What is Cisapride?
Cisapride belongs to the group of prokinetics. Prokinetics are active ingredients that promote motility, that is, motility of the gastrointestinal tract.
What is Cisapride used for?
Cisapride stimulates gastrointestinal motility and is therefore used to treat:
- gastroesophageal reflux disease (GERD);
- mild to moderate reflux esophagitis for maintenance therapy;
- gastroparesis (e.g., idiopathic, drug-induced, diabetic, or postoperative gastroparesis);
- irritable stomach (non-ulcer dyspepsia) by the type of motility disorders;
- intestinal pseudo-pulmonary obstruction.
Mechanism of action of Cisapride
Mechanism of Action Cisapride Propulsid is a partial agonist of serotonin receptors of subtype 5-HT4. It increases motility throughout the digestive tract by increasing the release of acetylcholine in the Auerbach plexus (plexus myentericus).
However, it has no direct parasympathomimetic properties and has no effect on gastric juice secretion. Cisapride stimulates esophageal peristalsis and increases esophageal sphincter tone, it prevents the reflux of gastric contents into the esophagus.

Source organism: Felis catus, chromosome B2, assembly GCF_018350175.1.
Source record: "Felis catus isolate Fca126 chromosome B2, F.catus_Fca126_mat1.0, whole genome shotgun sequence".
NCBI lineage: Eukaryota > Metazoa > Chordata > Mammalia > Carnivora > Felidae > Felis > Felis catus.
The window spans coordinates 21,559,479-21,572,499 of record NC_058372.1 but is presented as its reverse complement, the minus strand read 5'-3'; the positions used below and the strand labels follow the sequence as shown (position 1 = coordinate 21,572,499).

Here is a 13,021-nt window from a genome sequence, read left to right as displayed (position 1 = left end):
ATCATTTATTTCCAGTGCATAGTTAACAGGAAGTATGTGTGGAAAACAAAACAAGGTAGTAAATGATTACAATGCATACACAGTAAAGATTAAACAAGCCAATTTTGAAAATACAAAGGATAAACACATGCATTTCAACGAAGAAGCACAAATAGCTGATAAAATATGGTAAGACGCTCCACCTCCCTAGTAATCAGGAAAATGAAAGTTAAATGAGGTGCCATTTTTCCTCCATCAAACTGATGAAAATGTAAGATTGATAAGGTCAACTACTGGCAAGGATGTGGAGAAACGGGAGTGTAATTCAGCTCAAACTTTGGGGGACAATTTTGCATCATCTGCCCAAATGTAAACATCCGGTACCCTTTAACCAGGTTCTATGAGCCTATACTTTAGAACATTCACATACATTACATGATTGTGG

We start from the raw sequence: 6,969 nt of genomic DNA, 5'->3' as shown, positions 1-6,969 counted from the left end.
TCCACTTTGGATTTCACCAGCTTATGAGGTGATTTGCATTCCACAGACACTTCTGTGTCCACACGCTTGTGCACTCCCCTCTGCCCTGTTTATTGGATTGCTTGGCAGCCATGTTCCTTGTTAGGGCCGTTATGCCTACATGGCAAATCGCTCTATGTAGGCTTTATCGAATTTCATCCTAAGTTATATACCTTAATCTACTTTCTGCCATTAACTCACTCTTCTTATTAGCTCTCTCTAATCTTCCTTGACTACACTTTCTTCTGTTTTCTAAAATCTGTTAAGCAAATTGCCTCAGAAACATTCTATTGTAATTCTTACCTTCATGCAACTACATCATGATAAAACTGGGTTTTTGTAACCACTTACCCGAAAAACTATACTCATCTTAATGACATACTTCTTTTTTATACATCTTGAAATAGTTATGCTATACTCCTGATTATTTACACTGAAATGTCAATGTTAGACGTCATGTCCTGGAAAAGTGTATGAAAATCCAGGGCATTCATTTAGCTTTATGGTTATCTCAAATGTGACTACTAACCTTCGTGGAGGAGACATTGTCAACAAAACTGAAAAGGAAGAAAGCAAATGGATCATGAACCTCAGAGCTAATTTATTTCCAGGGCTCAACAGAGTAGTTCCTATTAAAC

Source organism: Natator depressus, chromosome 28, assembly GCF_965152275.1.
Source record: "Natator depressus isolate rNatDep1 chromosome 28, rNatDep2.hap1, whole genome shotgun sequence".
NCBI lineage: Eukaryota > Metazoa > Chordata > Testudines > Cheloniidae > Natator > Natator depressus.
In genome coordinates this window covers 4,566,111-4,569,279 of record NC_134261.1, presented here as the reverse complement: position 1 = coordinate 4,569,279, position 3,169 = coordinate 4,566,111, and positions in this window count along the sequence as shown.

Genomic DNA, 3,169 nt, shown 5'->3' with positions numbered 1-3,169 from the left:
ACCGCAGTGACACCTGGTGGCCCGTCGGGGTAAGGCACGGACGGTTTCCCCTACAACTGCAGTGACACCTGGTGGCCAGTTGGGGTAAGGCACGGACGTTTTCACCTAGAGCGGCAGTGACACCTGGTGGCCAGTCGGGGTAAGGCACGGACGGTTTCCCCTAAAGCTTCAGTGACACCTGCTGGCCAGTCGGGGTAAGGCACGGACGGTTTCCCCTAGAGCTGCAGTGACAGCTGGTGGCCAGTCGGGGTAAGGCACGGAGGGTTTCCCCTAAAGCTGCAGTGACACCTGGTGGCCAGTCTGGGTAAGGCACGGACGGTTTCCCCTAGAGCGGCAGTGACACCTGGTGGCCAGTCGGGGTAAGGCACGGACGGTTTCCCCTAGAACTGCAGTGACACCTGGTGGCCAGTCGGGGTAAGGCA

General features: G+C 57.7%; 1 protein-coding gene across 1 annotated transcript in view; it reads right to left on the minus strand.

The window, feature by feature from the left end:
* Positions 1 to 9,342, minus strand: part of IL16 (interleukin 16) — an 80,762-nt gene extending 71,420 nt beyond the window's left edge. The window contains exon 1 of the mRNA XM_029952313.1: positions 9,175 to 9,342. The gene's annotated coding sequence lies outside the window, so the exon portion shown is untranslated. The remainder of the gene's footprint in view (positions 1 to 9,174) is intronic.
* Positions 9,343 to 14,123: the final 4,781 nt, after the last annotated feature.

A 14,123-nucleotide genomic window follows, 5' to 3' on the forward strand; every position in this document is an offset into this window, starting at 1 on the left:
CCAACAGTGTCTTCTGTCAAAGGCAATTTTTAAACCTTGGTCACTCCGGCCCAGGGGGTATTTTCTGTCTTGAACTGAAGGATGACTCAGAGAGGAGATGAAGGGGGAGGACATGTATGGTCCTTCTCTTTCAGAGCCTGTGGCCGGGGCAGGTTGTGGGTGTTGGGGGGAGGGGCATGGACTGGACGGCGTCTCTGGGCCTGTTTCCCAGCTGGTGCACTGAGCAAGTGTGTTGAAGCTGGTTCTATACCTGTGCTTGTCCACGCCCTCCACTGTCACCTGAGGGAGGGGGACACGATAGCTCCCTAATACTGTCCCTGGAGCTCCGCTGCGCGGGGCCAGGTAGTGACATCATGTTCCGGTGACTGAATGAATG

The drug promotes propulsive contraction of the stomach and duodenum, as well as gastroduodenal coordination. Gastric emptying is accelerated, and bile reflux is prevented.
Cisapride promotes both small and large intestine motility. Intestinal transit time and transit time through the large intestine are shortened.
Cisapride vs Metoclopramide
Metoclopramide is also a prokinetic and is used to treat the same conditions.
However, Cisapride, in comparison with Metoclopramide, does not exhibit any antidopaminergic properties and the release of prolactin (dopamine, a hormone that inhibits prolactin) is not increased by the administration of Cisapride. Long-term studies of the treatment of diabetic gastroparesis have shown that the prokinetic effect of Cisapride persists with long-term therapy and that tachyphylaxis is not expected.
It has also been shown that Cisapride at a dose (10 mg) resulted in significantly more rapid gastric emptying than Metoclopramide.
How long does Cisapride stay in the system?